Kume Tenpi-gu

From SamuraiWiki
Jump to navigationJump to search
The surviving stone gate to the Kami Tenpi-gû.
  • Established: 1424
  • Other Names: 天妃廟 (Tenpi-byou), 上天妃宮 (O: Kami nu Tinpi), 下天妃宮 (O: Shimu nu Tinpi)
  • Japanese: 天妃宮 (Tenpi-guu)

Kumemura, the Ryûkyû Kingdom's center of Chinese learning, had two shrines to Tenpi (aka Mazu), a Taoist goddess of the sea. The two shrines, called Upper (Kami) and Lower (Shimo) Tenpi-gû, are believed to have been built during the reign of the Yongle Emperor, in 1424,[1] within the first decades after the establishment of the town. Their first objects of worship, statues of the goddess, are said to have been brought to Ryûkyû by the original 36 Min families who founded Kumemura.[2]

Ryukyuan sailors prayed to Tenpi for safe travels at sea, often carrying statues of the goddess onboard their ships, and offering the statues to the shrine upon their safe return.

One of the shrine's bells dated to 1456, during the reign of King Shô Taikyû. The inscription indicates that two magistrates named Yonafuku and Nakanishi were responsible for its construction.[3]

The Upper Shrine was the center of elite education in the kingdom until the establishment in 1718 of the Meirindô at the Shiseibyô.[4] The stone gate of Kami Tenpi Shrine survives today, attached to the Tenpi Elementary School built on the former site of the shrine. The construction style of the gate indicates a transition at that time (in the early 15th century) from the aikata-zumi style of stone construction to the nuno-zumi style.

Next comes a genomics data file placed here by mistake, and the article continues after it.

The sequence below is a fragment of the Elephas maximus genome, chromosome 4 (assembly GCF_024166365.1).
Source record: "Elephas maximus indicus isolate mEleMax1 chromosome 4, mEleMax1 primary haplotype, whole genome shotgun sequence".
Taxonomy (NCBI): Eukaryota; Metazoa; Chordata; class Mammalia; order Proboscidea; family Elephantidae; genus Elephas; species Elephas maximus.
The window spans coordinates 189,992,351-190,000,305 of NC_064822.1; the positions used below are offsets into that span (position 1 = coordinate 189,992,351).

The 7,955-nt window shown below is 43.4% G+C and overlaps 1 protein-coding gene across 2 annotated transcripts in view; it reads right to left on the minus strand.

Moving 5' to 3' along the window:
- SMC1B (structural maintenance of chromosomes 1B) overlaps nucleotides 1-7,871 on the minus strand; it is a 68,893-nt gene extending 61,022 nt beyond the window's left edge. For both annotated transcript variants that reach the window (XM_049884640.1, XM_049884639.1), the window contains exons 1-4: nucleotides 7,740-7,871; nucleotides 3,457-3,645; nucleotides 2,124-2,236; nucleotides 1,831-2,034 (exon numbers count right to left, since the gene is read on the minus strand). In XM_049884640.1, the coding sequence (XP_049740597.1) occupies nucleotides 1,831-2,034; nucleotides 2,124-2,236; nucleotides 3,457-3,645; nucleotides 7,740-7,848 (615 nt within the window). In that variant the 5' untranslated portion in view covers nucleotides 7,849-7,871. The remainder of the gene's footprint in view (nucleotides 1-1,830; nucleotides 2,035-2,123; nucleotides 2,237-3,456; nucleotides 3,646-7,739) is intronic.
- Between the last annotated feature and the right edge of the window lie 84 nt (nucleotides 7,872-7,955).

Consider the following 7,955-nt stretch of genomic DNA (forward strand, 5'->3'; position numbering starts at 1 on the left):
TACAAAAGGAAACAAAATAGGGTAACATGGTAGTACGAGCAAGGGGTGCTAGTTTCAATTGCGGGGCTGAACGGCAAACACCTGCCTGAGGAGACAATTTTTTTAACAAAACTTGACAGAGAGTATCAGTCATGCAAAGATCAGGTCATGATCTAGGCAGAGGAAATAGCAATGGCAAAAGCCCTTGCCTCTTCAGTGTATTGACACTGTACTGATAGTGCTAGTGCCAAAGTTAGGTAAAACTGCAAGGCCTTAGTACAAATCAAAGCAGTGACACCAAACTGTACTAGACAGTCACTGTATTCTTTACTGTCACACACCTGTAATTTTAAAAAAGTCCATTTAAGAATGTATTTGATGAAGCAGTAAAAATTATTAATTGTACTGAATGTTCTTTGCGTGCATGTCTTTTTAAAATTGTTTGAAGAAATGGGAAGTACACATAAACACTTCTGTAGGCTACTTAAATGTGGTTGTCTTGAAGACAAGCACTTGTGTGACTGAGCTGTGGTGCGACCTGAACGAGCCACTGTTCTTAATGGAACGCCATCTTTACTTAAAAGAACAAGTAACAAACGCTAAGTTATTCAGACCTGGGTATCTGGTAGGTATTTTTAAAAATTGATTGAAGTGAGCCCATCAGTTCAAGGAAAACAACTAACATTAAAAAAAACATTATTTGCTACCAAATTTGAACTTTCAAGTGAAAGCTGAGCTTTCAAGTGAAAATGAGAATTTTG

The grounds of the Lower Shrine, along with the neighboring offices of the Naha satonushi, became the site of the first Okinawa Elementary Normal School in 1880/6, and later the Prefectural Normal School, and then in 1886 a post office. The objects of worship from the Lower Shrine were first moved to the Upper Shrine, but when Tenpi Elementary School was established on the grounds of the Upper Shrine in 1889, the images of Tenpi which had been the objects of worship at both shrines were moved to the Tensonbyô, a different Taoist shrine in the area, which was later incorporated into the Shiseibyô, Kumemura's Confucian Shrine.[5]


  • Plaques on-site.
  • "Tenpi-byô." Okinawa Compact Encyclopedia 沖縄コンパクト事典, Ryukyu Shimpo, 1 March 2003.
  1. Pamphlet available at Kume-Shiseibyo.
  2. Plaque at the former site of the Shimo Tenpi-gu.[1]
  3. Gallery label, "Bell of Tenpi-gu Shrine," Okinawa Prefectural Museum.[2]
  4. Gallery labels, "Kuninda - Ryûkyû to Chûgoku no kakehashi," special exhibit, Okinawa Prefectural Museum, Sept 2014.
  5. Plaques on-site in Kume district, Naha.[3]

External Links